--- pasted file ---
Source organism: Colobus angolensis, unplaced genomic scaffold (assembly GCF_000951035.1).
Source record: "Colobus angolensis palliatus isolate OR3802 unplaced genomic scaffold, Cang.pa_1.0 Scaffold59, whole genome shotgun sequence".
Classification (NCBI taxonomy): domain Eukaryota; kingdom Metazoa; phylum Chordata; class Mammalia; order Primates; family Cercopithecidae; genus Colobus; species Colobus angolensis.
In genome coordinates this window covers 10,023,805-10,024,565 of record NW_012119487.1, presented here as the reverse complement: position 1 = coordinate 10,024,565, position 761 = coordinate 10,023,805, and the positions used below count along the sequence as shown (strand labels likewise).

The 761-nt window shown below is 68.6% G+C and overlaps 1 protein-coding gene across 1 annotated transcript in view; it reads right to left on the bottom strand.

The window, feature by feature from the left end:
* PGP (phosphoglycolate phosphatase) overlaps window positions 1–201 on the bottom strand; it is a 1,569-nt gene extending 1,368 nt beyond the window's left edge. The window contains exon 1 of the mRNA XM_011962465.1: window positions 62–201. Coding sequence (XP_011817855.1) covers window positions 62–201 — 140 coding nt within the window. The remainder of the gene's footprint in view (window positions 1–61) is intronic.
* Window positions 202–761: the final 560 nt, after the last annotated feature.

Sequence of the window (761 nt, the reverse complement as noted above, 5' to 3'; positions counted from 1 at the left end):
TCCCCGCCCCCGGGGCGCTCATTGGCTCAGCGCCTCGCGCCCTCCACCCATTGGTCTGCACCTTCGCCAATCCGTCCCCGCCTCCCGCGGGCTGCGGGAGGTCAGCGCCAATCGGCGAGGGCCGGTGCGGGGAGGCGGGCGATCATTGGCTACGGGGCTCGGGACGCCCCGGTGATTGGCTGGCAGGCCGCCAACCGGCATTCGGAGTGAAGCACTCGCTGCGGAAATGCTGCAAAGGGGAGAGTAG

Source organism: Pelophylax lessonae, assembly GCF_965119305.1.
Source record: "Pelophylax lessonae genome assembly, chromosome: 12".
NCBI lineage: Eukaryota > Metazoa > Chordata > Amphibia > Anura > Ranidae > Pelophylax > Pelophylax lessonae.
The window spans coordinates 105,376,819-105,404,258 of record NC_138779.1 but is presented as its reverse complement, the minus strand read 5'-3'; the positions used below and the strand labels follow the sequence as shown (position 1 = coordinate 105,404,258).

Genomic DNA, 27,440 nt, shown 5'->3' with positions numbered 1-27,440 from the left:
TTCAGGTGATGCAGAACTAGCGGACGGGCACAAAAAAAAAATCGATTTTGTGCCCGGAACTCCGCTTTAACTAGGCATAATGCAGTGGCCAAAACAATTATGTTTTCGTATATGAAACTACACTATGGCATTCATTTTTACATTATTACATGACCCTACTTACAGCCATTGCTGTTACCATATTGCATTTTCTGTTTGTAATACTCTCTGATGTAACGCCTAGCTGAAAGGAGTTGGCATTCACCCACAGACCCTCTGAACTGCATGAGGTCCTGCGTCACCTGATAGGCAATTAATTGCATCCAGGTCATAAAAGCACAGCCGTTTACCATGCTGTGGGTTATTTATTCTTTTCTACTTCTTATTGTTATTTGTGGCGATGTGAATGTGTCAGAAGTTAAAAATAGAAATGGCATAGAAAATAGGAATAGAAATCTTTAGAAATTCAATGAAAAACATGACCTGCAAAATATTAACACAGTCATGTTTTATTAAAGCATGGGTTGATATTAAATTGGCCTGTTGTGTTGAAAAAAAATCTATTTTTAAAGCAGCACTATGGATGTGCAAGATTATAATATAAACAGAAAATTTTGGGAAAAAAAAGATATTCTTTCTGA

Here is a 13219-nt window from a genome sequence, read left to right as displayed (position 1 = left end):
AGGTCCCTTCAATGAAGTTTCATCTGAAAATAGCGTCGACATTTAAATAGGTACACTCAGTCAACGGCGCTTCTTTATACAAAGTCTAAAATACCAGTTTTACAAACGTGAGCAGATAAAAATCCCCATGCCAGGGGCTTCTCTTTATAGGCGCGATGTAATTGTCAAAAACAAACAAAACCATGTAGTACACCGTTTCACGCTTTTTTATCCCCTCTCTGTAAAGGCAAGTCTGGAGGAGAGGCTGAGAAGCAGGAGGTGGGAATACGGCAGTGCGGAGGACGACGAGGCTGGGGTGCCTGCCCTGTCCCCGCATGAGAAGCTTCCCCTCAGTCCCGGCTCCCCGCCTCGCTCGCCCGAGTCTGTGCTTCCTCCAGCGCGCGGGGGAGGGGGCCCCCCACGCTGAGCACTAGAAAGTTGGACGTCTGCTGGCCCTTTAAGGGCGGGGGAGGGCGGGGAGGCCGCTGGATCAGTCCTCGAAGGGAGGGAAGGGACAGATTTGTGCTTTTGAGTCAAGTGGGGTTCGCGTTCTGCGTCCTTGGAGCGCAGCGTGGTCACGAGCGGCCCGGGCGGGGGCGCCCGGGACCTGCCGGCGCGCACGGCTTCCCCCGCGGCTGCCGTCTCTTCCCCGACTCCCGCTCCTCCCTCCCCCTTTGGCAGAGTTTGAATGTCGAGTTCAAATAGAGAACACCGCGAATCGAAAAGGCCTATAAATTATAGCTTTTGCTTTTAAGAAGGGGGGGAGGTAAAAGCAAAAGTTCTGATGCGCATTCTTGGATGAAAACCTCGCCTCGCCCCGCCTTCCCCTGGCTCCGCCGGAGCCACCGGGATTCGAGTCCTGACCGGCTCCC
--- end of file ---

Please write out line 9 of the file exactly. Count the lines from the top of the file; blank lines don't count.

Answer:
Sequence of the window (761 nt, the reverse complement as noted above, 5' to 3'; positions counted from 1 at the left end):